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Pediatric Echocardiogram

What does this test do?

Our team may decide that your child needs an echocardiogram, which uses sound waves to create pictures of the heart. This test helps diagnose heart defects that your child may have at birth.

How the test works

We may perform this test in a clinic, a hospital, or at an outpatient center. For this test, a child may be lying down or lying in their parent's lap--whatever helps keep them comfortable.

A trained sonographer will perform the test, and one of our cardiologists will read the results. Our expert team performs this test to examine heart valves, blood vessels, and chambers of your child's heart if your child has an abnormal genetic test, birth defects, increased risk, or shows the following symptoms:

  • Shortness of breath
  • Poor growth
  • Leg swelling
  • Heart murmur
  • Bluish color around the lips when crying
  • Chest pains
  • Unexplained fever
  • Germs in a blood culture test

Transthoracic Echocardiogram

TTE is the most common type of echocardiogram:

  • A sonographer puts gel on the child's ribs near the breastbone. The sonographer uses a hand-held transducer to press the gel on the chest. 
  • The transducer uses high-frequency sound waves and measures the echo coming back from the heart and blood vessels.
  • The echocardiography machine converts these impulses into moving pictures of the heart. We also take still pictures.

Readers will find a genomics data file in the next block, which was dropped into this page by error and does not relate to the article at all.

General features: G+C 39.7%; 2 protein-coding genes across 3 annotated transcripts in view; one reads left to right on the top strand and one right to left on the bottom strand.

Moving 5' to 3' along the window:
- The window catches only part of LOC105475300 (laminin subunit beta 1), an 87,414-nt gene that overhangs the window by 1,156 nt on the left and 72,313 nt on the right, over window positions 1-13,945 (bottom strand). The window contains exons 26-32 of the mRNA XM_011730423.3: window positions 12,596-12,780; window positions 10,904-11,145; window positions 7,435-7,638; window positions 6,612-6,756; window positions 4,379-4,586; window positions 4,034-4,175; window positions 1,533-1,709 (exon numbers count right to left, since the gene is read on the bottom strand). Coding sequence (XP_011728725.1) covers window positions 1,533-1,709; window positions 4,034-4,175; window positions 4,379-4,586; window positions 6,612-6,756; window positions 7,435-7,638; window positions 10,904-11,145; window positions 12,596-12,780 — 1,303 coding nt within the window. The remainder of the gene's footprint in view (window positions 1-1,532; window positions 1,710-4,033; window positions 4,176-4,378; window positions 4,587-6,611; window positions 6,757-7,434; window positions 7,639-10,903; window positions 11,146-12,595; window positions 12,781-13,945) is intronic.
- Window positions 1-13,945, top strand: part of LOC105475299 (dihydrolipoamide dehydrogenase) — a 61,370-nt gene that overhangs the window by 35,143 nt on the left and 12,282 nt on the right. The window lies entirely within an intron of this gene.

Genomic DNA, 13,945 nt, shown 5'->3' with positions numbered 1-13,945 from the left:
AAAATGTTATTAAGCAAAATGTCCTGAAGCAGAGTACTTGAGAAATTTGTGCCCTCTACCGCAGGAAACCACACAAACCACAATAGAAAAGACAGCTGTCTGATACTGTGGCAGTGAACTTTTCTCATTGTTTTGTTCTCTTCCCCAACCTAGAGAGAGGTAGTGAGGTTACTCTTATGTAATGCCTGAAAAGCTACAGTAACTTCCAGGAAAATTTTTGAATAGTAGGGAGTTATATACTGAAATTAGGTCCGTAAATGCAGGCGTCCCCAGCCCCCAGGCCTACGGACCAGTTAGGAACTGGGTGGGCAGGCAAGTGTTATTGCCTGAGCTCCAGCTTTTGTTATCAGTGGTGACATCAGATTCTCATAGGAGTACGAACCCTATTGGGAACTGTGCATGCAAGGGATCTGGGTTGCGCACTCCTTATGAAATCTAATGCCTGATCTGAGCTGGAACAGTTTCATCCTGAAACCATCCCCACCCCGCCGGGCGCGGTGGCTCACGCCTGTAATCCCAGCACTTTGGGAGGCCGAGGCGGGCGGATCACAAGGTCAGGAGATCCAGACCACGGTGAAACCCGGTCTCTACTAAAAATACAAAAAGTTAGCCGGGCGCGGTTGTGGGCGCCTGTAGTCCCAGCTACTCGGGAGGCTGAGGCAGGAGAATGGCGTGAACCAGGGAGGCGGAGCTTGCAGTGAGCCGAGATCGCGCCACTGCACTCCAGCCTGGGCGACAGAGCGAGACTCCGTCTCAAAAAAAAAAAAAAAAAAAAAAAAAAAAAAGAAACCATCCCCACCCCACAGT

• The procedure allows us to see the heart as it beats while also showing the heart valaves and other structures. 
  • The sonographer may also inject contrast dye through an IV to see inside the heart.
  • The test lasts for about 20 to 40 minutes.

How to prepare

You can take these steps to prepare your child before the procedure:

  • Your child should not eat or drink anything before the test.
  • Do not use any cream or oil on your child before the exam.
  • Parents should explain the test to older children so they understand to remain still during the test.
  • Younger children less than 4 years of age may need sedation to help them stay still.
  • We advise parents to give younger children a toy to hold or have them watch videos to help them stay calm. Our staff can also help!

How the test feels

  • We will ask your child to remove clothes from the waist up and lie flat on the exam table.
  • We will place electrodes on your child's chest to monitor the heart.
  • We will apply gel to your child's chest, and the gel may be cold! The transducer may cause a light pressure on your child's chest. 

What abnormal results mean

It's important for parents to remember that some abnormal findings are minor and do not pose risks.

However, some abnormal results may show signs of heart disease. Your primary care doctor, working closely with a pediatric cardiologist, will put an effective treatment plan into action and make sure everyone is informed and on the same page. 

The echocardiogram can help detect:

  • Abnormal heart valves
  • Abnormal heart rhythms
  • Birth defects of the heart
  • Inflammation or fluid in the sac around the heart 
  • Infection in the heart valves
  • High blood press in the blood vessels to the lungs
  • Source of a blood clot